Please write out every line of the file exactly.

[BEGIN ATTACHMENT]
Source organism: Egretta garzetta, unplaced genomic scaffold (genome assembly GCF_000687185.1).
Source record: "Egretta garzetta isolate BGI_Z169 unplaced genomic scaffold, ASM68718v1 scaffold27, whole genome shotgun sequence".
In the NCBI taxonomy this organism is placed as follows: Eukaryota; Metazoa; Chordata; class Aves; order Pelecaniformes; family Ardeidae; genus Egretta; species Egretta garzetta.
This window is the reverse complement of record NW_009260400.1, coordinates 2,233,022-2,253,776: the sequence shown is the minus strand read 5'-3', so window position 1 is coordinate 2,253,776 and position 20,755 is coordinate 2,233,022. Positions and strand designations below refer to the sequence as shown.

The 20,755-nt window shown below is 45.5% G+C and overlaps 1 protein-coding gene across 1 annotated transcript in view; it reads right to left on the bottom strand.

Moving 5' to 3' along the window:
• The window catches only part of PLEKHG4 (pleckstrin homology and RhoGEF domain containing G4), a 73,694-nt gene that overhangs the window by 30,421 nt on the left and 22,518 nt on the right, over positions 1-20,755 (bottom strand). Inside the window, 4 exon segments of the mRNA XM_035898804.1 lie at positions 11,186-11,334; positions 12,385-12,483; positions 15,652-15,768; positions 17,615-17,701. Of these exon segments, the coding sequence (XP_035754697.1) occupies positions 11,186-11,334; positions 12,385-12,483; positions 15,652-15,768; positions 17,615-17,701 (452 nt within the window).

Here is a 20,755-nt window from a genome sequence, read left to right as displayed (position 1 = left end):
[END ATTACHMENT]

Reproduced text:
Source organism: Egretta garzetta, unplaced genomic scaffold (genome assembly GCF_000687185.1).
Source record: "Egretta garzetta isolate BGI_Z169 unplaced genomic scaffold, ASM68718v1 scaffold27, whole genome shotgun sequence".
In the NCBI taxonomy this organism is placed as follows: Eukaryota; Metazoa; Chordata; class Aves; order Pelecaniformes; family Ardeidae; genus Egretta; species Egretta garzetta.
This window is the reverse complement of record NW_009260400.1, coordinates 2,233,022-2,253,776: the sequence shown is the minus strand read 5'-3', so window position 1 is coordinate 2,253,776 and position 20,755 is coordinate 2,233,022. Positions and strand designations below refer to the sequence as shown.

The 20,755-nt window shown below is 45.5% G+C and overlaps 1 protein-coding gene across 1 annotated transcript in view; it reads right to left on the bottom strand.

Moving 5' to 3' along the window:
• The window catches only part of PLEKHG4 (pleckstrin homology and RhoGEF domain containing G4), a 73,694-nt gene that overhangs the window by 30,421 nt on the left and 22,518 nt on the right, over positions 1-20,755 (bottom strand). Inside the window, 4 exon segments of the mRNA XM_035898804.1 lie at positions 11,186-11,334; positions 12,385-12,483; positions 15,652-15,768; positions 17,615-17,701. Of these exon segments, the coding sequence (XP_035754697.1) occupies positions 11,186-11,334; positions 12,385-12,483; positions 15,652-15,768; positions 17,615-17,701 (452 nt within the window).

Here is a 20,755-nt window from a genome sequence, read left to right as displayed (position 1 = left end):